Jamie Maw

Food Editor

Vancouver magazine

www.vancouvermagazine.com

Foodblog: In the Belly of the Feast - Eating BC

"Profumo profondo della mia carne"

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Share on other sites

Believe it or not, most of the (non-archival) shots were taken with a little Olympus Stylus 500; it has a "cuisine" setting that enriches glorious ingredients on glossy white plates, but also has a pretty good lens for landscapes and portraits.

Your camera has a cuisine setting? :shock: Were they marketing directly to eGulleters? Brilliant!

"It is impossible not to love someone who makes toast for you."

-Nigel Slater

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"I do something quite different than food writing during the day, and nasty brutish men in hard hats will be visiting throughout the morning and afternoon. "

Your stage name wouldn't be Buck Naked would it?

Great blog, wonderfully evocative (most of the time) imagery...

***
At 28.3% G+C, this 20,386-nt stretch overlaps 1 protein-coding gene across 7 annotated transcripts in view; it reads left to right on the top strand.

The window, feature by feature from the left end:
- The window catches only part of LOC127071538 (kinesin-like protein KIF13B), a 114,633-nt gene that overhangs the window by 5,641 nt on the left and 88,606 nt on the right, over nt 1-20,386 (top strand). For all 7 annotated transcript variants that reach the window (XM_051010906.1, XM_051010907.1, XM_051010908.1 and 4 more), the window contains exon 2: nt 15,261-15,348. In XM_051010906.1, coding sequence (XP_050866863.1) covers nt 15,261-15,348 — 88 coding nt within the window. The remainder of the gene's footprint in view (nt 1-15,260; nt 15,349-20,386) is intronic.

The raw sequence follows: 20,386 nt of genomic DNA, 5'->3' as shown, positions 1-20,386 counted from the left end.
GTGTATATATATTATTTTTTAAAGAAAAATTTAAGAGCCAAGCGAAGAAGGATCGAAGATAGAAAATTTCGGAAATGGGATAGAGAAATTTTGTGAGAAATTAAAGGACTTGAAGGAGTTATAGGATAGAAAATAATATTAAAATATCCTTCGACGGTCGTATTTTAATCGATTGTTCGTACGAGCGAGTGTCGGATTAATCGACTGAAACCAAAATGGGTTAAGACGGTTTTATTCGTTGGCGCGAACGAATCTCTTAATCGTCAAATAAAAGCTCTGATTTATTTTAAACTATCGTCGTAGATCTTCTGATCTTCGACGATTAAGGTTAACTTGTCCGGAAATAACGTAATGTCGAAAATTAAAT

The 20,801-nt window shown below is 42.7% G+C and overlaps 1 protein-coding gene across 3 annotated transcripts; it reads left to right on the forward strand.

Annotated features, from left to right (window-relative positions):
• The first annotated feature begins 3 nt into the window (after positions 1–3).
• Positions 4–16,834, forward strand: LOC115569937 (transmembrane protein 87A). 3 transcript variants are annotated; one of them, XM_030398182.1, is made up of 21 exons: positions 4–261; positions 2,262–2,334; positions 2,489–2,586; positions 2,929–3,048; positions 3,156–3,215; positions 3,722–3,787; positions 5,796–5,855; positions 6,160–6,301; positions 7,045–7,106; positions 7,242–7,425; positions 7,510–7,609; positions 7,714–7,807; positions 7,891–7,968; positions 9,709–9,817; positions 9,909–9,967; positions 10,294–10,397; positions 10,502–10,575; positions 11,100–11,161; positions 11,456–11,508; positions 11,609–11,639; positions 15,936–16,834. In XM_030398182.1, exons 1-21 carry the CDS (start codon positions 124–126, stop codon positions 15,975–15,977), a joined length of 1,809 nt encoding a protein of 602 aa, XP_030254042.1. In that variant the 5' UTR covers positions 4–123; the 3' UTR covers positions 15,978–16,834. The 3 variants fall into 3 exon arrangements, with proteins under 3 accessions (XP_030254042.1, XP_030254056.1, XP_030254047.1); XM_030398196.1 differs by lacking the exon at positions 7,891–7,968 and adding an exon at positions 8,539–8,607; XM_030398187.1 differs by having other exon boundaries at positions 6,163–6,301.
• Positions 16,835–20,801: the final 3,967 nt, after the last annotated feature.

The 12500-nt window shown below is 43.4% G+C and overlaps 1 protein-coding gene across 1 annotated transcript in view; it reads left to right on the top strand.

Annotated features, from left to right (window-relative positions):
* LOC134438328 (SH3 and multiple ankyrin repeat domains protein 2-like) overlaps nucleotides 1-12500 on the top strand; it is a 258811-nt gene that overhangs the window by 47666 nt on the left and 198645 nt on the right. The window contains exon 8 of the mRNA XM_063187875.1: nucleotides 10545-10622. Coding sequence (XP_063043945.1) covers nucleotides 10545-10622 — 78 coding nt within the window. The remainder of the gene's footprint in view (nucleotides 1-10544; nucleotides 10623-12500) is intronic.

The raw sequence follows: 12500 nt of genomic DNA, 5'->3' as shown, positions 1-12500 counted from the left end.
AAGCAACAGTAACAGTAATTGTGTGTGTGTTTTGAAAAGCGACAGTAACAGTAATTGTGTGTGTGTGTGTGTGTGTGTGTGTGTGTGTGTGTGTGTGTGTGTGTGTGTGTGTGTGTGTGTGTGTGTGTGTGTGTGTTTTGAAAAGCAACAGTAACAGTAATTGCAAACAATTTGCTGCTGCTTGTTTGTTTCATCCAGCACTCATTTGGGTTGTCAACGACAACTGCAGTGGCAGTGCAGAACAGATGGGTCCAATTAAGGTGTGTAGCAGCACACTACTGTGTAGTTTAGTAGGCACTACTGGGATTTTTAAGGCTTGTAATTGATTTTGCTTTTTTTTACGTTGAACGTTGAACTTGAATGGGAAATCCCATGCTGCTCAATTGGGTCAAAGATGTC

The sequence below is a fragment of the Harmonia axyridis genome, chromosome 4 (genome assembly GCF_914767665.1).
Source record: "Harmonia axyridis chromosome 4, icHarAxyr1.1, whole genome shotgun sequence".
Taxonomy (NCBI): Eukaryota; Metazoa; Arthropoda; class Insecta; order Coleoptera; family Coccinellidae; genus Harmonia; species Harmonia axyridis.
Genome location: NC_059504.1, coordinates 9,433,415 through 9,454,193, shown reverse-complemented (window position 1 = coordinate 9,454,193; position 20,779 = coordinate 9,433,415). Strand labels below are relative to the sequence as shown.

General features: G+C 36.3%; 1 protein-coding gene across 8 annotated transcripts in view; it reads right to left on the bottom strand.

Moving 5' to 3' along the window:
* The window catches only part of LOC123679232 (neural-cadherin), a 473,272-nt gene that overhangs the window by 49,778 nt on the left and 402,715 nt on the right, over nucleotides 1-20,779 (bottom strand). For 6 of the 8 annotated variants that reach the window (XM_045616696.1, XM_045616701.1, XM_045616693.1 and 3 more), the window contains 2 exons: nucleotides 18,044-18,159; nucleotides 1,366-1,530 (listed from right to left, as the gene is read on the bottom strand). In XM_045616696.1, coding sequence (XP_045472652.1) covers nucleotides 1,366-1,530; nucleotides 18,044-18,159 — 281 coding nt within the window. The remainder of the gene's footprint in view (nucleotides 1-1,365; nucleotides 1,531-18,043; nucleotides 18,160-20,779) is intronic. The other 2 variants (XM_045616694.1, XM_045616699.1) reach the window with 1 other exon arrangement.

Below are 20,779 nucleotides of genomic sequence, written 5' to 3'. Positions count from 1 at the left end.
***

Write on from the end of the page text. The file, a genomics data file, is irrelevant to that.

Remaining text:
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Chestnuts (Well, Chestnut Soufflés) Roasting On An Open Fire

Ingo Grady and Michael Allemeier, two of the most gracious men in culinary and wine show business, outdid themselves last night, in the relaxed setting of Ingo's home. His fiancee Patti had decorated it in the reds and greens of Christmas and a fire sang in the grate.

Our day began at 11, with a visit to the beautifully-equipped Mission Hill Family Estate kitchens. There, winery chef Allemeier and his executive sous, Tim Cuff were beginning the dinner prep - something decidedly seasonal, and a salute to the Ice Wine Harvest that took place over the past week.

The dinner was relaxed but detailed (including lovely printed menus) and a joy - the laughter ran thick and fast.

Here again is the menu:

Lanson Champagne 1996

Loimer Riesling 2003

Heineken 2005

Spinach Cakes with Smoked Salmon

Oysters on the Half Shell (Malpeques & Gigamotos) - Beet Mignonette

Lior Gougeres

2004 Mission Hill Five Vineyards Pinot Blanc

Sunchoke and Leek Soup with Weathervane Scallop

Sweet Garlic

2002 MH Reserve Shiraz

Slow Braised Wild Boar Cheeks with Truffled Cauliflower Purée

1997 MH Grand Reserve Gewurztraminer Ice Wine (46 cases made)

Chestnut Soufflé with Gingered Quince

Vanilla Bean Crème Anglais

The Preparation

Chef Allemeier prepares the gougeres . . .

gallery_12924_2177_5689.jpg

While chef Cuff watches over a stock reduction.

gallery_12924_2177_13887.jpg